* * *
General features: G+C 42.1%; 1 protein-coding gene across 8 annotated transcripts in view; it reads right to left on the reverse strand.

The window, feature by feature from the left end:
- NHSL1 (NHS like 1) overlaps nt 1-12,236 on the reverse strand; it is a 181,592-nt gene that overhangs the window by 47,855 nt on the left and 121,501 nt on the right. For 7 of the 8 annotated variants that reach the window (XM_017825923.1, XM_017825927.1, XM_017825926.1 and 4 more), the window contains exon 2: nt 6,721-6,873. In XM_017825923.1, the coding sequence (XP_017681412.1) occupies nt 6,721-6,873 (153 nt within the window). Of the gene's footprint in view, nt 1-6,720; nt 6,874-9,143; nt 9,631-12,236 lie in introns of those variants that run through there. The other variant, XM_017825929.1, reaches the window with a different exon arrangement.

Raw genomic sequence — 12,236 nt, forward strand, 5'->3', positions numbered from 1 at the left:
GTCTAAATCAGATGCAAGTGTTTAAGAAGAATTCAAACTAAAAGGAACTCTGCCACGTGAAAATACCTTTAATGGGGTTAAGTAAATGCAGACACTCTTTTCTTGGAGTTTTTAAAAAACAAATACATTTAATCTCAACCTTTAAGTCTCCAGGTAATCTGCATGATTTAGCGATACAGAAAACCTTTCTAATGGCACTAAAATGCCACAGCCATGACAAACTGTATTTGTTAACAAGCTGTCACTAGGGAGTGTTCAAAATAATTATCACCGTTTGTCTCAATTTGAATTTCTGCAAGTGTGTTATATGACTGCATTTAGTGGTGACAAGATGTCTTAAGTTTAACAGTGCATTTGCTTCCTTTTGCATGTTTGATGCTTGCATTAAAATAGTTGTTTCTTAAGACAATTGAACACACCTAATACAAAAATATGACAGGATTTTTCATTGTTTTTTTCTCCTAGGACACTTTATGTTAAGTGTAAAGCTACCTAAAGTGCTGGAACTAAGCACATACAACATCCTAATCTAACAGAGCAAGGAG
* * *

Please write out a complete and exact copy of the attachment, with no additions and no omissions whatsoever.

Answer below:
General features: G+C 42.1%; 1 protein-coding gene across 8 annotated transcripts in view; it reads right to left on the reverse strand.

The window, feature by feature from the left end:
- NHSL1 (NHS like 1) overlaps nt 1-12,236 on the reverse strand; it is a 181,592-nt gene that overhangs the window by 47,855 nt on the left and 121,501 nt on the right. For 7 of the 8 annotated variants that reach the window (XM_017825923.1, XM_017825927.1, XM_017825926.1 and 4 more), the window contains exon 2: nt 6,721-6,873. In XM_017825923.1, the coding sequence (XP_017681412.1) occupies nt 6,721-6,873 (153 nt within the window). Of the gene's footprint in view, nt 1-6,720; nt 6,874-9,143; nt 9,631-12,236 lie in introns of those variants that run through there. The other variant, XM_017825929.1, reaches the window with a different exon arrangement.

Raw genomic sequence — 12,236 nt, forward strand, 5'->3', positions numbered from 1 at the left:
GTCTAAATCAGATGCAAGTGTTTAAGAAGAATTCAAACTAAAAGGAACTCTGCCACGTGAAAATACCTTTAATGGGGTTAAGTAAATGCAGACACTCTTTTCTTGGAGTTTTTAAAAAACAAATACATTTAATCTCAACCTTTAAGTCTCCAGGTAATCTGCATGATTTAGCGATACAGAAAACCTTTCTAATGGCACTAAAATGCCACAGCCATGACAAACTGTATTTGTTAACAAGCTGTCACTAGGGAGTGTTCAAAATAATTATCACCGTTTGTCTCAATTTGAATTTCTGCAAGTGTGTTATATGACTGCATTTAGTGGTGACAAGATGTCTTAAGTTTAACAGTGCATTTGCTTCCTTTTGCATGTTTGATGCTTGCATTAAAATAGTTGTTTCTTAAGACAATTGAACACACCTAATACAAAAATATGACAGGATTTTTCATTGTTTTTTTCTCCTAGGACACTTTATGTTAAGTGTAAAGCTACCTAAAGTGCTGGAACTAAGCACATACAACATCCTAATCTAACAGAGCAAGGAG